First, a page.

While there are many different ways to process and enhance the sound of your bassline, one of the most beneficial ones is surely harmonic distortion. There are different types of devices that generate harmonic distortion, and one of the most pleasant to the human ear has to be the sound of tube or solid-state amplifiers. This effect will not only enhance your sound but also color it in a special way. In the next tutorial, we will show you how to use an effect that generates harmonic distortion for your bassline.
As usual, we have made a short sequence in our SoundBridge: DAW. It contains all the essential elements of a full mix, including the bassline. As the bassline is one of the main pillars of electronic music, it needs to sound good and cut through the mix properly. Let’s first listen to the kick drum and the bassline unprocessed.
~Kick Drum & Bassline – Unprocessed
As we can hear from the example above, the kick drum and bassline sound decent, but the latter is pushed way too much in the background. However, with some harmonic distortion, we should be able to enrich its sound without losing impact on the low part of the frequency spectrum.
In order to do that, we have chosen a plugin called Shinechilla by Voxengo. First, let’s put a new instance of the plugin on the bassline channel.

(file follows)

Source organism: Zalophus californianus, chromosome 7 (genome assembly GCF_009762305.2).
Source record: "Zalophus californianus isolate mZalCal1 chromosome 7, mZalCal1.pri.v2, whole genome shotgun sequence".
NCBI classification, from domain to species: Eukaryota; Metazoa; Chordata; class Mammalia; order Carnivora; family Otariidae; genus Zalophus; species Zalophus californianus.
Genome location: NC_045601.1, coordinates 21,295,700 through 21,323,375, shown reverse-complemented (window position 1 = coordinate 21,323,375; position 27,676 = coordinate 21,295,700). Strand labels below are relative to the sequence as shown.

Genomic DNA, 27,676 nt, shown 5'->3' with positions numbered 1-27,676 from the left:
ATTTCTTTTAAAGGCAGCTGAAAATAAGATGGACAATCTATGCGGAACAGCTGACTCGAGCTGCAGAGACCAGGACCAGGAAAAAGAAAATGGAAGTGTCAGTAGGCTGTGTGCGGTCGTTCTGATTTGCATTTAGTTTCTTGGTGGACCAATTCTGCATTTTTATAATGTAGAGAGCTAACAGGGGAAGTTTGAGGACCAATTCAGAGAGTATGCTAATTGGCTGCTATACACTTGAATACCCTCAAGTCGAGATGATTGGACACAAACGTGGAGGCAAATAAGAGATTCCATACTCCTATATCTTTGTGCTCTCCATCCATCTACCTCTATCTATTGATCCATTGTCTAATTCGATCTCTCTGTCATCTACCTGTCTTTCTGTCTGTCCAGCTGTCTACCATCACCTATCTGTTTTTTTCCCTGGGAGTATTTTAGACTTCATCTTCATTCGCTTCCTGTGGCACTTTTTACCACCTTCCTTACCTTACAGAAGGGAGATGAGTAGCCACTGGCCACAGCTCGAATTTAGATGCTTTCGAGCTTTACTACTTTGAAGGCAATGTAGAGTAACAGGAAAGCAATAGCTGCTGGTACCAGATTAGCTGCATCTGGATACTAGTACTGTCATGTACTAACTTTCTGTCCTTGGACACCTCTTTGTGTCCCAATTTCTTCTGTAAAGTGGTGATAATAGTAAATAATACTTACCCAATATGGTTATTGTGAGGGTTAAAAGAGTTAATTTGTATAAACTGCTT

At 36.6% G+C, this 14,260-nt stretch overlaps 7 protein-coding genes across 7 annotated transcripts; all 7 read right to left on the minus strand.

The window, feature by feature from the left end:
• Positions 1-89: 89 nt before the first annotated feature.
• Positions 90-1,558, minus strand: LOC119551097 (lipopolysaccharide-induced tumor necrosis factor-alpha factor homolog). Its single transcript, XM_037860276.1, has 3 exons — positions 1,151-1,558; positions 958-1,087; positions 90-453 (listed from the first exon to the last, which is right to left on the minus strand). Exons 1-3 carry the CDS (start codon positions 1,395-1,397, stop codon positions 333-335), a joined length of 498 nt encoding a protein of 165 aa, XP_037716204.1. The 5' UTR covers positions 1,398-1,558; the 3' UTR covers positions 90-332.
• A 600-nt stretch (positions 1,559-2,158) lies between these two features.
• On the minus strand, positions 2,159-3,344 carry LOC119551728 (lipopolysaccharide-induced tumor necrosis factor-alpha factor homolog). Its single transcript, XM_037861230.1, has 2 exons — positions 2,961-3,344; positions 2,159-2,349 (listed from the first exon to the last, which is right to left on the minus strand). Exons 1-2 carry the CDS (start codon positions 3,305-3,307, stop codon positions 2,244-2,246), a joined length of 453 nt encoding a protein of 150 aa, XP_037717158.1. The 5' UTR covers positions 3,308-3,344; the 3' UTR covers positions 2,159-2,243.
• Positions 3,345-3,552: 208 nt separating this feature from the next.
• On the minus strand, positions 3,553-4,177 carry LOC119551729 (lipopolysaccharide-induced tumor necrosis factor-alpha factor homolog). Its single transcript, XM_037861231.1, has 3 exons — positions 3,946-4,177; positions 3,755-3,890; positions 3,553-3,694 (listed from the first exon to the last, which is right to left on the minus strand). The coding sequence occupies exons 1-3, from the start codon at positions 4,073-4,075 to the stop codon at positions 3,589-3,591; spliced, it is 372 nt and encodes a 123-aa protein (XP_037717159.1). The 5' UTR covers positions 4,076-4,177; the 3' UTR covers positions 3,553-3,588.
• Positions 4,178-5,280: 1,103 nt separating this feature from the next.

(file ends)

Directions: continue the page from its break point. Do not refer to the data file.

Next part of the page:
Shinechilla is a harmonic distortion generator that uses a threshold as a trigger. This is important since many exciters not only give little flexibility on harmonic control, but they are always on and affecting the signal. The amount of processed signal is then controlled with a “Mix” knob or parameter.
However, real tubes and transformers act like the Shinechilla Threshold. They produce harmonics in gradual increments after a certain threshold is crossed. It’s one of the reasons they sound the way they do. Therefore, the absence of this behavior can be one of the reasons many other software exciters sound artificial.
The Shinechilla parameters
On the Shinechilla interface, we can see the spectrum analyzer taking a big portion of the overall image. On the bottom part, there are a number of tabs for Threshold, 2nd, 3rd and 4th Harmonic, Saturation, and Out volume. If you click on any of these tabs you will notice the white horizontal line that appears over the image of the spectrum analyzer. You can set the position of the Threshold, Harmonics, Overall volume, etc. by dragging the left and right points of the horizontal line.
It’s also possible to fully mute the 2nd,3rd, 4th Harmonic, and Dry signal, by pressing the tabs at the bottom right.
The sound of our bassline with harmonic distortion
Now let’s move to some practical audio examples. Here is how our bassline sounds unprocessed and then processed with Shinechilla.
~Bassline – Unprocessed
~Bassline – Processed With Shinechilla
Now we can hear a lot of harmonic content added to the bassline. Shinechilla is not only useful on bassline sounds. We encourage you to experiment and use it on other instruments as well.
Finally, let’s hear how the full mix sounds with the unprocessed and processed basslines.
~Full Mix – Bassline Unprocessed
~Full Mix – Bassline Processed With Shinechilla